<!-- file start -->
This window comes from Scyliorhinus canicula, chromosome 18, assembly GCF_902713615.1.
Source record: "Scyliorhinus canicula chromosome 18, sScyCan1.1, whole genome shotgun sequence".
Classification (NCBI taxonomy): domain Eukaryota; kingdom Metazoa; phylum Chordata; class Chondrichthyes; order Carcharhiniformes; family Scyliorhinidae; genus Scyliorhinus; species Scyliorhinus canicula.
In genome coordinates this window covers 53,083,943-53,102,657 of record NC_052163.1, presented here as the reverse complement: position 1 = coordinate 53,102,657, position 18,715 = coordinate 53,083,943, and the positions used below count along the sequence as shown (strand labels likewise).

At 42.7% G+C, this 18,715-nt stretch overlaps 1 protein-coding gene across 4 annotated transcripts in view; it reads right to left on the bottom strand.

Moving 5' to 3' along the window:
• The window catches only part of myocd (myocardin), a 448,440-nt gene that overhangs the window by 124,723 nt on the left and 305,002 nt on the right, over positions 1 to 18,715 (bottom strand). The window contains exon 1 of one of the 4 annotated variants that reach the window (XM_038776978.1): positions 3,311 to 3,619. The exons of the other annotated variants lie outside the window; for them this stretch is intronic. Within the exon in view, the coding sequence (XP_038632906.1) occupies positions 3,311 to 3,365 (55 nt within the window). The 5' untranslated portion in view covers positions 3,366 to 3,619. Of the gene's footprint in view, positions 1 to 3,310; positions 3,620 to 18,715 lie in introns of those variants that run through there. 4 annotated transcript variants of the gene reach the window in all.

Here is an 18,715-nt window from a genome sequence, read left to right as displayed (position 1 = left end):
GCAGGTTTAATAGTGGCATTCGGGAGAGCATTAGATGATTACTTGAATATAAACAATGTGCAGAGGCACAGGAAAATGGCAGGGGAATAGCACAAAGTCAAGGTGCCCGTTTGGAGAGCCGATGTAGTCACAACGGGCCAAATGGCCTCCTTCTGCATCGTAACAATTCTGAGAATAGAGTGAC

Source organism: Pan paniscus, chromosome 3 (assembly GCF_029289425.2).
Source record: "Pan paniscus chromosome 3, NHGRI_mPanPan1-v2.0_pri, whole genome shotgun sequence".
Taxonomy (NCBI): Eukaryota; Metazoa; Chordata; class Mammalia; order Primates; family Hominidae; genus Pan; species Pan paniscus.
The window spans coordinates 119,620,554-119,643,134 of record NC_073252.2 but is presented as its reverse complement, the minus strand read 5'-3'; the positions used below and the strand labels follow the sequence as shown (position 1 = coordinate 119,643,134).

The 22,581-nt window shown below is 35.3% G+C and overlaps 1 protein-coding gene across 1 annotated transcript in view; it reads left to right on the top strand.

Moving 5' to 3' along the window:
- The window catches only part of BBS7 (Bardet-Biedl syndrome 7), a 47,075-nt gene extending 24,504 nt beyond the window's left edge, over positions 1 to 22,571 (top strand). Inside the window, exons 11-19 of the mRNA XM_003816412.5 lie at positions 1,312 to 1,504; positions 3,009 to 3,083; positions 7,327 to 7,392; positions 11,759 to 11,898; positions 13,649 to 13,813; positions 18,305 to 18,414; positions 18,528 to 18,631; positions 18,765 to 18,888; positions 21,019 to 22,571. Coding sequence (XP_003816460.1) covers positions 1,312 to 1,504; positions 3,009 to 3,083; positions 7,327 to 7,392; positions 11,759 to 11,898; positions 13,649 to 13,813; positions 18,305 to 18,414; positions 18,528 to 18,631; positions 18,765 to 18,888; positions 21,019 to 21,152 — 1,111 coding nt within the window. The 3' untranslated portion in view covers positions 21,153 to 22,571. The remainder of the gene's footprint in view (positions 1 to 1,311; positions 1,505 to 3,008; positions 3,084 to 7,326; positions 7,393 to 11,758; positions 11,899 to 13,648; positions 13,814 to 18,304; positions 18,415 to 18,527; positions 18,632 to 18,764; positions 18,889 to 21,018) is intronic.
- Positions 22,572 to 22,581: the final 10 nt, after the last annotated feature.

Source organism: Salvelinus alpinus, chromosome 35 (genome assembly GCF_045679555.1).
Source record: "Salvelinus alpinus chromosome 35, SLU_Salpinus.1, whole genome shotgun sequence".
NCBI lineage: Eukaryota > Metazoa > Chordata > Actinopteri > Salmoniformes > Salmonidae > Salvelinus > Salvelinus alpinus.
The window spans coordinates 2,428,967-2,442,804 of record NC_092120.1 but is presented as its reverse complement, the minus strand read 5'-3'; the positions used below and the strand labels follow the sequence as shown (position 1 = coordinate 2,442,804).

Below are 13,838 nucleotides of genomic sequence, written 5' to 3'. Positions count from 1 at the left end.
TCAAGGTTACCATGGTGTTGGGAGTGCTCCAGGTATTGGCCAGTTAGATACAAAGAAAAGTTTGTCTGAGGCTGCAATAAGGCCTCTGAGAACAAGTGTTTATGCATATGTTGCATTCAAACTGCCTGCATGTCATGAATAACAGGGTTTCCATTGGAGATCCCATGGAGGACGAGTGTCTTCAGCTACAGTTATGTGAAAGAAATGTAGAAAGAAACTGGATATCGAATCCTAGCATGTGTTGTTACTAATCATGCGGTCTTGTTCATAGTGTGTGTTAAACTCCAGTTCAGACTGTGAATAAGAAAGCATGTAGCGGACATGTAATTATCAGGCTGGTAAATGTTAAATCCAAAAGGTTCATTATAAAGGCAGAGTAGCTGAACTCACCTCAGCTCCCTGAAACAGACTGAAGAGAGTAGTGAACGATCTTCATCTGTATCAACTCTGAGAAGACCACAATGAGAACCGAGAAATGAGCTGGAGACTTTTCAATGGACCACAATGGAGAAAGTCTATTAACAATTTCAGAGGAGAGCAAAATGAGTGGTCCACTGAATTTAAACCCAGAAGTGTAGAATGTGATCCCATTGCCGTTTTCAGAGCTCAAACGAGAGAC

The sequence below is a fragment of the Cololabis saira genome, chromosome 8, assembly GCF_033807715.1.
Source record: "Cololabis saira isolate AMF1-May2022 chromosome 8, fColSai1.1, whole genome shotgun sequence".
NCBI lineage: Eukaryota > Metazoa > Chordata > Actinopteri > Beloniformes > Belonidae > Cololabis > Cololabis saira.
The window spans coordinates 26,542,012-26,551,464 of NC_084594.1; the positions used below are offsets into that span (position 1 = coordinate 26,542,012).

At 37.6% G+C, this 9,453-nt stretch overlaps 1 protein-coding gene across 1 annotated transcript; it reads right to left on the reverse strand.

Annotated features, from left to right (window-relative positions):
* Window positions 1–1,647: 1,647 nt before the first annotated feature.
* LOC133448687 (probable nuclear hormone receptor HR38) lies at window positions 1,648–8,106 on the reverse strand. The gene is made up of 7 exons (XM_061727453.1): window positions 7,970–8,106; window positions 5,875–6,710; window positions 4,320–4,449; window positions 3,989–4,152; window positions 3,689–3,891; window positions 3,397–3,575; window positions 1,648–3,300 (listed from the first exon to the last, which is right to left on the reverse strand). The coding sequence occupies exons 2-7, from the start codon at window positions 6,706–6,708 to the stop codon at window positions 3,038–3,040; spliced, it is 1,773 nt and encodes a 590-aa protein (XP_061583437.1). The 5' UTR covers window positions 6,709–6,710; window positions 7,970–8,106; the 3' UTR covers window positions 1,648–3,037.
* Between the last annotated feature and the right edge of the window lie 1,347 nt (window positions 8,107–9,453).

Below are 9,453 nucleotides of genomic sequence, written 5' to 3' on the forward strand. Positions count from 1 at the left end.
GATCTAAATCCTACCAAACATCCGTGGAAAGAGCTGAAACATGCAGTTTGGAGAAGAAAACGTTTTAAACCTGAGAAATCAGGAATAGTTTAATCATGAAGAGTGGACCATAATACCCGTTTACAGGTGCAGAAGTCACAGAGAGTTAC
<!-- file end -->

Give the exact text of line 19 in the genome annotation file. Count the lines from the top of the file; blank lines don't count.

Source record: "Salvelinus alpinus chromosome 35, SLU_Salpinus.1, whole genome shotgun sequence".